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Many versions of PuTTY prior to 0.56 have a memory corruption vulnerability in their treatment of received debug messages in SSH protocol version 2 (SSH2_MSG_DEBUG).
This message is handled in
ssh2_rdpkt(). A string length
is read from the SSH packet and clipped to the length of a buffer.
However, the string length is stored as a signed integer, and there is
no protection against its being large enough to be stored as a
negative number. This will bypass the length checking and appear as a
large positive number once again to the subsequent
memcpy(), causing a memory overflow. Code execution has
been demonstrated as a result of this overflow.
This bug is EXTREMELY SEVERE. PuTTY can process debug messages at any time in the protocol, including during the initial key exchange phase. Therefore, this bug can be exploited by a malicious server, before the client has received and verified a host key signature. So this attack can be performed by a man-in-the-middle between the SSH client and server, and the normal host key protections against MITM attacks are bypassed. Even if you trust the server you think you are connecting to, you are not safe.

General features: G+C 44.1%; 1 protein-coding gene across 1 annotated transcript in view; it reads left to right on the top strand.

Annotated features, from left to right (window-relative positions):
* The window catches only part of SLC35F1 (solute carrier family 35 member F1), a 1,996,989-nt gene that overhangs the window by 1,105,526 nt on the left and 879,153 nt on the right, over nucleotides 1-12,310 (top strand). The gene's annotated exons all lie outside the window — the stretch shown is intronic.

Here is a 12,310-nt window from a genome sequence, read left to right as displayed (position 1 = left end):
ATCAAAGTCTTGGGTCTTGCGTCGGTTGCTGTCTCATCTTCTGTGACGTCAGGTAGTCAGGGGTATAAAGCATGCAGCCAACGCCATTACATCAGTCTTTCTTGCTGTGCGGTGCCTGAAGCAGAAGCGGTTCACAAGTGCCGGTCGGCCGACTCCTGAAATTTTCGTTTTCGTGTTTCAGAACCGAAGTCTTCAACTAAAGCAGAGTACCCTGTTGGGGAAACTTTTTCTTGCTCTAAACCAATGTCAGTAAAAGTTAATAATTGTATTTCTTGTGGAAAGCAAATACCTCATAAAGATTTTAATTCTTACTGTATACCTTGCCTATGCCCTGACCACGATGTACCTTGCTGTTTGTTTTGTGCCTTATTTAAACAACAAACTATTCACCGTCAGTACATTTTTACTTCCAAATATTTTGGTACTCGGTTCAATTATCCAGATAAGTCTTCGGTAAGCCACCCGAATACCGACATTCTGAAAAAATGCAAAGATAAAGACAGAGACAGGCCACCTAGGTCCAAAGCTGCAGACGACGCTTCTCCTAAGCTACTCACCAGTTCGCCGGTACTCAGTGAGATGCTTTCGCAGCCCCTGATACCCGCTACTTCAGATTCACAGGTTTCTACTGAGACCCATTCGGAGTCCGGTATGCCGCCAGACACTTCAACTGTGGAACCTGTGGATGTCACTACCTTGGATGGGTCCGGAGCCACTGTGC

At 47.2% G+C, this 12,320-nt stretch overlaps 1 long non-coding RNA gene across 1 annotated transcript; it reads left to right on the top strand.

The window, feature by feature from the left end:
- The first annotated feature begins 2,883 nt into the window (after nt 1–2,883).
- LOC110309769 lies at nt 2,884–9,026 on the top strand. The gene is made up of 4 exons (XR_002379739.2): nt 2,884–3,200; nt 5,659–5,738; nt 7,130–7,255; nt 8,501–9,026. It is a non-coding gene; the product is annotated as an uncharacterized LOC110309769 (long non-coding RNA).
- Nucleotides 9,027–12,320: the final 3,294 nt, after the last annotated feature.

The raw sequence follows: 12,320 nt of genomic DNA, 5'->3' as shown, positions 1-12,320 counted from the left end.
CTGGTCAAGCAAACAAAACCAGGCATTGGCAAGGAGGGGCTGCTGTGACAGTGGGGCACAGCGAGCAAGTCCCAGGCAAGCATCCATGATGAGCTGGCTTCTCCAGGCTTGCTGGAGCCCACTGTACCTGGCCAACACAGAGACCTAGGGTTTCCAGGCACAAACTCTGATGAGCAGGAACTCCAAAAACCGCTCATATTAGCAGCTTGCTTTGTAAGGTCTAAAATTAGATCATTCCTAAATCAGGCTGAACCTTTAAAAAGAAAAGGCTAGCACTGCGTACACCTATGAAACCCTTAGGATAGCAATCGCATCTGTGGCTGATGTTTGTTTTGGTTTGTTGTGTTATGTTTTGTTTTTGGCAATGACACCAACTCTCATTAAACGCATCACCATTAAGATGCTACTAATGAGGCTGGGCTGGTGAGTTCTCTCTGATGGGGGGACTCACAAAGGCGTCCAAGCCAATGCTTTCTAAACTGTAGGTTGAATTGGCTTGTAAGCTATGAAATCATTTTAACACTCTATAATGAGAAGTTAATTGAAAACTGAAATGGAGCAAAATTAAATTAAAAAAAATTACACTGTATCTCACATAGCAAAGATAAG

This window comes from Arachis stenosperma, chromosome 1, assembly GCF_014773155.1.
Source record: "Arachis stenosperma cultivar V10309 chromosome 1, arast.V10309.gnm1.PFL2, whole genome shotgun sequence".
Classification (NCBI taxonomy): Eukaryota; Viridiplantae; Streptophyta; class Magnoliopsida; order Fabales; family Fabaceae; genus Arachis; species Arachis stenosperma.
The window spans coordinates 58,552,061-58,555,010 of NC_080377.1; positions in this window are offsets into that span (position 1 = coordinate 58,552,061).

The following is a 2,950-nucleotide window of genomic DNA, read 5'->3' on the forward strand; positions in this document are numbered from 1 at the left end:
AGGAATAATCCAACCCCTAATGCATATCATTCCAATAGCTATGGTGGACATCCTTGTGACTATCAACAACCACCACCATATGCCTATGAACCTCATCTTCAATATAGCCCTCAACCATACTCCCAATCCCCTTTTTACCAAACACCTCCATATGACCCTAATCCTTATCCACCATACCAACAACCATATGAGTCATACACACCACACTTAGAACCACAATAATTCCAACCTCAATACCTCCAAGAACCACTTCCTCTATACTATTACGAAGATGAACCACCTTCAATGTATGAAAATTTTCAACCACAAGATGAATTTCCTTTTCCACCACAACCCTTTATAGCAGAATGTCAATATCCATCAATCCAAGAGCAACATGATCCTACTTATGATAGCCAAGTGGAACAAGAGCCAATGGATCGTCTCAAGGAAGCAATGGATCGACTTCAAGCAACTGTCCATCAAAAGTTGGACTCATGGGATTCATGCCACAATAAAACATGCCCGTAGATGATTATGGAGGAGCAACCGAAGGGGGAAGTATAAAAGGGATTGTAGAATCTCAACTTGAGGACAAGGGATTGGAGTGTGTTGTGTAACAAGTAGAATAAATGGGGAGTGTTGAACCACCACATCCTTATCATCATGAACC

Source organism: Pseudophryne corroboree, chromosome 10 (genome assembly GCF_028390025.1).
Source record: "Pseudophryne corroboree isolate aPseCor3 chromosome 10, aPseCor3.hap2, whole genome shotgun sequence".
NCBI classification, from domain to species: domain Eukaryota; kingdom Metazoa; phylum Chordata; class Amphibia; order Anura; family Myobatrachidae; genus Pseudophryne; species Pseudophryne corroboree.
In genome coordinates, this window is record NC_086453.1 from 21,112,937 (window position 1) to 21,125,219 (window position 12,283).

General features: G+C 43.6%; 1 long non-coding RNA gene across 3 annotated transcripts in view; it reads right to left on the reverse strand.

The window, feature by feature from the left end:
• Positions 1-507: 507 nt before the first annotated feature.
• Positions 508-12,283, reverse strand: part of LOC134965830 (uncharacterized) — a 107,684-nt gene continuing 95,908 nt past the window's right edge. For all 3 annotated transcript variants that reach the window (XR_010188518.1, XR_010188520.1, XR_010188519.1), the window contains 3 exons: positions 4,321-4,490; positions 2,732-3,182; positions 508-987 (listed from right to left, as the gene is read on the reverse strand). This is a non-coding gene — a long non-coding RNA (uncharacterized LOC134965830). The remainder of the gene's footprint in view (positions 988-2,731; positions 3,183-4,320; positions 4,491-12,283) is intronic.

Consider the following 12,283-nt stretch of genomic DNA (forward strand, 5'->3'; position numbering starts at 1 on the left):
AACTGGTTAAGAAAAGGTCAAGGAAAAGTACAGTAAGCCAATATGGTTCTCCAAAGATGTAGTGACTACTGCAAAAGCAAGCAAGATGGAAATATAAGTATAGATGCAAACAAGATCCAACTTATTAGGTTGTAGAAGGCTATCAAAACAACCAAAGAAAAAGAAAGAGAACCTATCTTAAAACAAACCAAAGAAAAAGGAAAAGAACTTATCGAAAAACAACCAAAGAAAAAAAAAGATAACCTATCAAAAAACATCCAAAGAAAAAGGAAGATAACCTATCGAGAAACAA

This bug does not affect SSH protocol version 1, as the SSH1_MSG_DEBUG string length is sanity-checked against the packet length before use.
This bug was discovered by an anonymous contributor to iDEFENSE's Vulnerability Contributor Program. It is documented in iDEFENSE's advisory 10.27.04. It is also mentioned in an advisory by Secunia, numbered SA12987, and has been assigned CVE ID CVE-2004-1008 and OSVDB ID 11165.